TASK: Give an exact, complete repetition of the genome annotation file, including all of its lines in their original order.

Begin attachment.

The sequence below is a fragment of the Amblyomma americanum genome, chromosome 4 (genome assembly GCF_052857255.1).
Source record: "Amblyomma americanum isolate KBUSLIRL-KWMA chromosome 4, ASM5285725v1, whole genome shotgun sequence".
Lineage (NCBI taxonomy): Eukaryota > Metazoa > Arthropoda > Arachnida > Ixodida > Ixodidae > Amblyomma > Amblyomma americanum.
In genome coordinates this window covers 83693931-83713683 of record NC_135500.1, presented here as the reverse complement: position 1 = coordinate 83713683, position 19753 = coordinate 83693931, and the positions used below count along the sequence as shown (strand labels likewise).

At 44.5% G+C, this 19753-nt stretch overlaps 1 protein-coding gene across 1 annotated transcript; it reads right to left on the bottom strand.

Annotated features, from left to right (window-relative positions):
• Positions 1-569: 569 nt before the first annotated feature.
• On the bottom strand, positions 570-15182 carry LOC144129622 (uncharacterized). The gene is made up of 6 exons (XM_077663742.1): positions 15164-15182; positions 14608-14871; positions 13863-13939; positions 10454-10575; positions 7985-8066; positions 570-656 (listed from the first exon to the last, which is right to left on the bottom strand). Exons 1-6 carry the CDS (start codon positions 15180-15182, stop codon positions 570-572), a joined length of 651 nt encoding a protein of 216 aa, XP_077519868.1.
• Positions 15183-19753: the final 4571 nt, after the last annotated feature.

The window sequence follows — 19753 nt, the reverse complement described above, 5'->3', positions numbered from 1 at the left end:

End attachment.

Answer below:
The sequence below is a fragment of the Amblyomma americanum genome, chromosome 4 (genome assembly GCF_052857255.1).
Source record: "Amblyomma americanum isolate KBUSLIRL-KWMA chromosome 4, ASM5285725v1, whole genome shotgun sequence".
Lineage (NCBI taxonomy): Eukaryota > Metazoa > Arthropoda > Arachnida > Ixodida > Ixodidae > Amblyomma > Amblyomma americanum.
In genome coordinates this window covers 83693931-83713683 of record NC_135500.1, presented here as the reverse complement: position 1 = coordinate 83713683, position 19753 = coordinate 83693931, and the positions used below count along the sequence as shown (strand labels likewise).

At 44.5% G+C, this 19753-nt stretch overlaps 1 protein-coding gene across 1 annotated transcript; it reads right to left on the bottom strand.

Annotated features, from left to right (window-relative positions):
• Positions 1-569: 569 nt before the first annotated feature.
• On the bottom strand, positions 570-15182 carry LOC144129622 (uncharacterized). The gene is made up of 6 exons (XM_077663742.1): positions 15164-15182; positions 14608-14871; positions 13863-13939; positions 10454-10575; positions 7985-8066; positions 570-656 (listed from the first exon to the last, which is right to left on the bottom strand). Exons 1-6 carry the CDS (start codon positions 15180-15182, stop codon positions 570-572), a joined length of 651 nt encoding a protein of 216 aa, XP_077519868.1.
• Positions 15183-19753: the final 4571 nt, after the last annotated feature.

The window sequence follows — 19753 nt, the reverse complement described above, 5'->3', positions numbered from 1 at the left end: